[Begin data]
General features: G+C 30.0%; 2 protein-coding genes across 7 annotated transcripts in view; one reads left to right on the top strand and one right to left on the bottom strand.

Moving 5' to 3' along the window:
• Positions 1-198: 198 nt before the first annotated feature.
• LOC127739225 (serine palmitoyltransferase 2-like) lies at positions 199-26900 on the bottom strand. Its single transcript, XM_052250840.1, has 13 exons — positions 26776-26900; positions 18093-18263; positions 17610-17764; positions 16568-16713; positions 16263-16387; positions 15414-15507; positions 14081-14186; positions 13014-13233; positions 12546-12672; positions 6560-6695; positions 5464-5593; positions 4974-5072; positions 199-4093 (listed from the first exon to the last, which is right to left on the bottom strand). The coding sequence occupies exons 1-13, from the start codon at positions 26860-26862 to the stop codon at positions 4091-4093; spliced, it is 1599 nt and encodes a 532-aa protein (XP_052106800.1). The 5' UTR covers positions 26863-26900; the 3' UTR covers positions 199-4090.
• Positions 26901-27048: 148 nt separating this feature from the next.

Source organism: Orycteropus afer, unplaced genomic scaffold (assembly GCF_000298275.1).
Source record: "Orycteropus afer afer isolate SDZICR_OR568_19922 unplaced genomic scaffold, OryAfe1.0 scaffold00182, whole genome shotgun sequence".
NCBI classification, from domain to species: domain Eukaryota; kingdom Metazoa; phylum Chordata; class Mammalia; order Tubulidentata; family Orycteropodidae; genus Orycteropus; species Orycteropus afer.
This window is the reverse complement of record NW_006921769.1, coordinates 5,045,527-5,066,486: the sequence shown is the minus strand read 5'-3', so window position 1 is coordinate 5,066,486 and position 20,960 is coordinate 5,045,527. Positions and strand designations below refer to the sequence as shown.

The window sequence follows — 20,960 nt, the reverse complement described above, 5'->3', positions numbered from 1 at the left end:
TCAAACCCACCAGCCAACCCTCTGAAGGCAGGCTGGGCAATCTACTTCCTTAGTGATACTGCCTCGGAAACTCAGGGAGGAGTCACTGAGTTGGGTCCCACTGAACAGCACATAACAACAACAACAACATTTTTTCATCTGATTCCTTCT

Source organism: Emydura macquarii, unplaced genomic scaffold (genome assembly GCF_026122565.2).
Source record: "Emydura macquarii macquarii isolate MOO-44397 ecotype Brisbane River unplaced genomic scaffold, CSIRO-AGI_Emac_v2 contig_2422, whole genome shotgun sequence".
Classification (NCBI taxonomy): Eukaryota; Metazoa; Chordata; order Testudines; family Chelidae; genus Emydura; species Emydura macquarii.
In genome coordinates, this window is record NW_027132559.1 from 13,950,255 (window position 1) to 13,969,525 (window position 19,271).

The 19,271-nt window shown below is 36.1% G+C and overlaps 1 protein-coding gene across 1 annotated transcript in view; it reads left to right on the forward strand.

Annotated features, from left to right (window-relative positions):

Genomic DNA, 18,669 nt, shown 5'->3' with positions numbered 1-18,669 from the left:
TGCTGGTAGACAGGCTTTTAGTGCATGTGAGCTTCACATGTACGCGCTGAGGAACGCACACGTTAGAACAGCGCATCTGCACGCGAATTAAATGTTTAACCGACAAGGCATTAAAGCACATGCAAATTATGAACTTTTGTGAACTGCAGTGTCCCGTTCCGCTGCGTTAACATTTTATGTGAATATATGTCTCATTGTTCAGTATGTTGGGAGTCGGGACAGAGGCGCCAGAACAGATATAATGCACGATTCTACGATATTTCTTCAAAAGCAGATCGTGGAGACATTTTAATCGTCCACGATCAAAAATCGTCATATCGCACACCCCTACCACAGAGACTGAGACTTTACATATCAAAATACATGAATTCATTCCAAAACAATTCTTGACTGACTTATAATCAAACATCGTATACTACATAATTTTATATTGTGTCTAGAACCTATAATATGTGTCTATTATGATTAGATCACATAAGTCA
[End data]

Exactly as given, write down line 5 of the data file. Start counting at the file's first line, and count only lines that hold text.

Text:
• Positions 26901-27048: 148 nt separating this feature from the next.